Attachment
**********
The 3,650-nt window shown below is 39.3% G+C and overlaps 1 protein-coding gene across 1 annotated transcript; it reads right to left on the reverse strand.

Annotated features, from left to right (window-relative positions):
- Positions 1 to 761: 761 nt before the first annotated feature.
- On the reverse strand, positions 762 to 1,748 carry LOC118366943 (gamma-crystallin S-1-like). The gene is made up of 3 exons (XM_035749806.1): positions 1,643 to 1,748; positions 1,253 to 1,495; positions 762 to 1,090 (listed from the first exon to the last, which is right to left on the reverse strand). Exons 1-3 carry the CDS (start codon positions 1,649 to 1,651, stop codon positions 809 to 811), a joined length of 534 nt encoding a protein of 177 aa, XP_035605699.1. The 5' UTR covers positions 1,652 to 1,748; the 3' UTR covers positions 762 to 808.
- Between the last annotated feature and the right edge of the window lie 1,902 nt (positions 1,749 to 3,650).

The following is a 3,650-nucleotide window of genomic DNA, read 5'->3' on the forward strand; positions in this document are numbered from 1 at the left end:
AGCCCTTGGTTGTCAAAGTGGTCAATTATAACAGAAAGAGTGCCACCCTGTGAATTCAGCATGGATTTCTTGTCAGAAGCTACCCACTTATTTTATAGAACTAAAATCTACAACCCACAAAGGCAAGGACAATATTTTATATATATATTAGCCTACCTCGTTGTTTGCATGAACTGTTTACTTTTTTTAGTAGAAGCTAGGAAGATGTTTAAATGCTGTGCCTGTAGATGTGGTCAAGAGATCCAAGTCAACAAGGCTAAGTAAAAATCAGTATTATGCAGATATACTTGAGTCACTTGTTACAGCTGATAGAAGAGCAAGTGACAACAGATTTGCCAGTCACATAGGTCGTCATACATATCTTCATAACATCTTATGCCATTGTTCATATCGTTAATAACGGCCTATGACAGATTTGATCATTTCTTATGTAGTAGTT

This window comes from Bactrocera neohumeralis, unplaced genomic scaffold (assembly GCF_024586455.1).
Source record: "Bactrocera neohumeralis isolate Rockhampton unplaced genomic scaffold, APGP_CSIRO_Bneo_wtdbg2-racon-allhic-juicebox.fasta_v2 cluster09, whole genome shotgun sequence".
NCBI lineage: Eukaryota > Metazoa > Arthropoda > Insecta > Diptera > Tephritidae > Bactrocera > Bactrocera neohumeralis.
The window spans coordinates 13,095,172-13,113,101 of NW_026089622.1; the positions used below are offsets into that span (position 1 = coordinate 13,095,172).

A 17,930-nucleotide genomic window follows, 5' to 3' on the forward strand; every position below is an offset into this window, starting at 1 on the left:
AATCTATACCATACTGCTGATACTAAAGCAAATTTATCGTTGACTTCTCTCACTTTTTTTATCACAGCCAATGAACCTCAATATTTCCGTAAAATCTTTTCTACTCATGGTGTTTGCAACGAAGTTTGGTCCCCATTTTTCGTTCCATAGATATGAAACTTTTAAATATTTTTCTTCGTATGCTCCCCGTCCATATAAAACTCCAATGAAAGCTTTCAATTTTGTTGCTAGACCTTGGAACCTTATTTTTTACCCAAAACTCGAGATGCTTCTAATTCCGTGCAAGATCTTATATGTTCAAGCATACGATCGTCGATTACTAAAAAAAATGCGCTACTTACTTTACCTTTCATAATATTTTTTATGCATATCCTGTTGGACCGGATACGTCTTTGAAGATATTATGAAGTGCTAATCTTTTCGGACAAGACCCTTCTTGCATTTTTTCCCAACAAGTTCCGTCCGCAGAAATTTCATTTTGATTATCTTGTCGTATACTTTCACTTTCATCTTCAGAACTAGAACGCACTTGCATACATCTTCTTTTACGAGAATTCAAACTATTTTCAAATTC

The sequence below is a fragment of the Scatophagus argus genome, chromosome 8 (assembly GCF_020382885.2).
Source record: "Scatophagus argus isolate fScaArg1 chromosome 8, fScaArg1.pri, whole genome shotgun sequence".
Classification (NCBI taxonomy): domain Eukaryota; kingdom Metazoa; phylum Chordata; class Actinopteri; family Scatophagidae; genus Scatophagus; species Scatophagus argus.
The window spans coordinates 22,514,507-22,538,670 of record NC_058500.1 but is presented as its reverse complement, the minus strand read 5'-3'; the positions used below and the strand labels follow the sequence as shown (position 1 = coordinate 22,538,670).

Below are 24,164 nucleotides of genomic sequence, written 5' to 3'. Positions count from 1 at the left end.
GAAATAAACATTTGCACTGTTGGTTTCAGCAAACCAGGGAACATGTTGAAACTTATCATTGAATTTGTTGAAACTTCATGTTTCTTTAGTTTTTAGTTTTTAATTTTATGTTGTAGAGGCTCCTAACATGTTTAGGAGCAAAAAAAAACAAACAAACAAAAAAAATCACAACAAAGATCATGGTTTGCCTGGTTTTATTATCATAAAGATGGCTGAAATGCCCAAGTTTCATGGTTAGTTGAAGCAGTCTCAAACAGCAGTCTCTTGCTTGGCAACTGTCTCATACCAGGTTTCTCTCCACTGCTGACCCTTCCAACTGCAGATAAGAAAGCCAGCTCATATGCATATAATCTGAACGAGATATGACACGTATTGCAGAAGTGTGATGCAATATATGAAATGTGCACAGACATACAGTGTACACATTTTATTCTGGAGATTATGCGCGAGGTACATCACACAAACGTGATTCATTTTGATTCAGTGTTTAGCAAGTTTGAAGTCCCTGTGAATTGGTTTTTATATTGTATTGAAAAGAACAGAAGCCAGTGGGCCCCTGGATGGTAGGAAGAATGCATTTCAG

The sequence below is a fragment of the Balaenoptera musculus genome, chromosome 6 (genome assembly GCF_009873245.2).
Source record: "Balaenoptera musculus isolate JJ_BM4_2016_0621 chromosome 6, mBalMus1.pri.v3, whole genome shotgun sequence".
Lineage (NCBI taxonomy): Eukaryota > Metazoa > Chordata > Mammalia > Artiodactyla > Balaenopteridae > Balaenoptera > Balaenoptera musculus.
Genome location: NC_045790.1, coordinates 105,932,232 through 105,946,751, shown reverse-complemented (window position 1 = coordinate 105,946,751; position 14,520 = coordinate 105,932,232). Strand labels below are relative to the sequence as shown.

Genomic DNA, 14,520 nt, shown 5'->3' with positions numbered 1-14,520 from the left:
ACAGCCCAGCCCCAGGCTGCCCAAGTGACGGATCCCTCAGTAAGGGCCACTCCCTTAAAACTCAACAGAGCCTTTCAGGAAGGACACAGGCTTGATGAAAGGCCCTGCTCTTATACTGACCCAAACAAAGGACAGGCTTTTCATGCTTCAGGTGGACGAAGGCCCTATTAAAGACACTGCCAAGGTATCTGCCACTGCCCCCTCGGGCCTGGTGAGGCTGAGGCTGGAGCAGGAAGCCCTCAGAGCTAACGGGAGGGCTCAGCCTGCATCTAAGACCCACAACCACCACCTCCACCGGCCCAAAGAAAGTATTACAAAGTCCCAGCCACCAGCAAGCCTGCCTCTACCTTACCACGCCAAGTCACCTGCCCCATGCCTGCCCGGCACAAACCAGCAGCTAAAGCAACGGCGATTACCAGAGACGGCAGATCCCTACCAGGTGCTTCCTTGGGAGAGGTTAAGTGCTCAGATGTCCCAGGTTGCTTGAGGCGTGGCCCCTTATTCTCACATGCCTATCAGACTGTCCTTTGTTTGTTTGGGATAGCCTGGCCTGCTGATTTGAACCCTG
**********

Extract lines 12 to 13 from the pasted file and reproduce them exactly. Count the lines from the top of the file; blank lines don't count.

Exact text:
A 17,930-nucleotide genomic window follows, 5' to 3' on the forward strand; every position below is an offset into this window, starting at 1 on the left:
AATCTATACCATACTGCTGATACTAAAGCAAATTTATCGTTGACTTCTCTCACTTTTTTTATCACAGCCAATGAACCTCAATATTTCCGTAAAATCTTTTCTACTCATGGTGTTTGCAACGAAGTTTGGTCCCCATTTTTCGTTCCATAGATATGAAACTTTTAAATATTTTTCTTCGTATGCTCCCCGTCCATATAAAACTCCAATGAAAGCTTTCAATTTTGTTGCTAGACCTTGGAACCTTATTTTTTACCCAAAACTCGAGATGCTTCTAATTCCGTGCAAGATCTTATATGTTCAAGCATACGATCGTCGATTACTAAAAAAAATGCGCTACTTACTTTACCTTTCATAATATTTTTTATGCATATCCTGTTGGACCGGATACGTCTTTGAAGATATTATGAAGTGCTAATCTTTTCGGACAAGACCCTTCTTGCATTTTTTCCCAACAAGTTCCGTCCGCAGAAATTTCATTTTGATTATCTTGTCGTATACTTTCACTTTCATCTTCAGAACTAGAACGCACTTGCATACATCTTCTTTTACGAGAATTCAAACTATTTTCAAATTC